by Roy W. Smith published in 1946
Page 17

the turn he is using. If he is an experienced pitcher, he will do well to stay with the one he has used for so long.

Without proper coaching, many beginners make a great mistake by starting out with the 3/4 turn. Because it is easy to watch in flight, they deceice themselves in thinking it to be their natural turn. There are a number of reasons why this turn is a poor one. 1. To be controlled, it is usually pitched rather low and hard which causes the player to acquire a stiff-armed delivery and makes it difficult for him to change to one of the better turns. 2. A shoe that turns less than 1 1/4 times seems to go too straight on the peg and is hard to control in the air. More ringers are lost with the 3/4 turn than any other because it does not have the flight wobble necessary to break the fall of landing or to prevent it from going too straight on and rebounding from the stake. 3. While over 90% of the shoes can be made to land open, the way in which the shoe must be delivered is not conductive to accurate alignment. As a rule, the shoe is swung past the leg in the flat or broadside position which often prevents a straight swing to the stake. In order to get the shoe past his leg without hitting it, the player must either pull his leg to one side or swing the shoe farther out from his body. This ruins the alignment and the shoe, traveling hard, often skids out of scoring radius. 4. Very few pitchers are able to average much over 60% ringers in match play with the 3-4 turn. No major or national tournament can be won with it.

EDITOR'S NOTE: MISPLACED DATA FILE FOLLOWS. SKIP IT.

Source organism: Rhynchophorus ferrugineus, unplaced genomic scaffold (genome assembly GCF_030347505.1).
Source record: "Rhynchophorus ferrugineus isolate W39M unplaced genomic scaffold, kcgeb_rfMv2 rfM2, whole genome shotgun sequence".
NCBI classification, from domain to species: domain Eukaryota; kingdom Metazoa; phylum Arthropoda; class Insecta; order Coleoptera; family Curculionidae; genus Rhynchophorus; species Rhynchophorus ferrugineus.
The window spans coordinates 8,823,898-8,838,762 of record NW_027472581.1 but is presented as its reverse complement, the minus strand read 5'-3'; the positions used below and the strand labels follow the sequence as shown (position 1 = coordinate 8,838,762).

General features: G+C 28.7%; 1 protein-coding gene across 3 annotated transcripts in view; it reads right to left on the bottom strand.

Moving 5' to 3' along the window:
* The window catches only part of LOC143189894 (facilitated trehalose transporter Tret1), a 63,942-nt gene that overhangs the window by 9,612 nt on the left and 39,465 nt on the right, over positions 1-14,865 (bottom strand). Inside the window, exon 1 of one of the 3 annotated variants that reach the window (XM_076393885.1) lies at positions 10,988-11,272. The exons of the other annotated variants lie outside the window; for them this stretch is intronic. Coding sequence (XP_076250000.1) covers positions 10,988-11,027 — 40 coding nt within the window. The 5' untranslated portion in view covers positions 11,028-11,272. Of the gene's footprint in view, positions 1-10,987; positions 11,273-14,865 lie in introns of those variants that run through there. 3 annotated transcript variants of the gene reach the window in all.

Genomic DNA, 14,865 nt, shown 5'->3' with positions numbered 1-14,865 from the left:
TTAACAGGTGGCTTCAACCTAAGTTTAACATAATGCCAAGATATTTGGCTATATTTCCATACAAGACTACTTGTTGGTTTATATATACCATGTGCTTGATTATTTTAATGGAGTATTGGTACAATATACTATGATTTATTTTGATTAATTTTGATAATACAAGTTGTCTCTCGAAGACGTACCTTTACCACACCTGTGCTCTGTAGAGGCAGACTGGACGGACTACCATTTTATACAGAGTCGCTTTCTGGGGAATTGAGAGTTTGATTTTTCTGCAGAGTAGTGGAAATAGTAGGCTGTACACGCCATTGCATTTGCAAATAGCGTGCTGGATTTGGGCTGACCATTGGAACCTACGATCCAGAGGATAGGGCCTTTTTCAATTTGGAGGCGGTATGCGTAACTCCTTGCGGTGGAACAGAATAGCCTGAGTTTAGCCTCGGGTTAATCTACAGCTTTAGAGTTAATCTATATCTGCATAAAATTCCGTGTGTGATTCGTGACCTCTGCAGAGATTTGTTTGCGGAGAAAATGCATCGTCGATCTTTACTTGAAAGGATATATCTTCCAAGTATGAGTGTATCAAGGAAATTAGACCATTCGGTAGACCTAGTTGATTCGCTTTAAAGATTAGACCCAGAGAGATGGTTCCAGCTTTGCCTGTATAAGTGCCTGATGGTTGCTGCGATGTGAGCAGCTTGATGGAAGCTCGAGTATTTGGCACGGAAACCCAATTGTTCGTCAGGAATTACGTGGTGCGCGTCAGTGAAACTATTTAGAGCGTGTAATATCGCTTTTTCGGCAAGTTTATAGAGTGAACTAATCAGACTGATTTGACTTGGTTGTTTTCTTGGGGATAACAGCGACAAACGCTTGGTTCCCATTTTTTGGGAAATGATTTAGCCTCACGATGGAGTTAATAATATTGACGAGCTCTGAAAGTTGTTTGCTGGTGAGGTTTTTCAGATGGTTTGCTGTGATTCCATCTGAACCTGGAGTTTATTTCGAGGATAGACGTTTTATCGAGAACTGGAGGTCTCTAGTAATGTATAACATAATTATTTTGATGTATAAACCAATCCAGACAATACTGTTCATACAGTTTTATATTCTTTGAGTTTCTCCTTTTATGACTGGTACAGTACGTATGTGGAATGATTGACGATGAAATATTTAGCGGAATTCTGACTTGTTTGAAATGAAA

A turn that is faster than the 1 3/4 is also difficult to watch and control in flight because it has too much speed to permit proper timing. Then too, it requires too much arm and wrist effort to secure the turn. All the star pitchers throughout the country use either the 1 1/4 or 1 3/4 turns because they are the most accurate and easiest to control. Many of the champions master all the turns but rely on their more natural and effective one for competitive playing.

Preparatory to making the delivery, extend the shoe out to full-arm length and hold it at about a 45 degree angle to the ground. Some hold it out in the verticle and others use the flat position, but, regardless of the position, the weight feel of the shoe should impart the correct tension for a firm, yet flexible, grip. Once the proper grip has been secured, it should be kept and mastered. One cannot become skillful if he continually changes his hold and methed of delivery.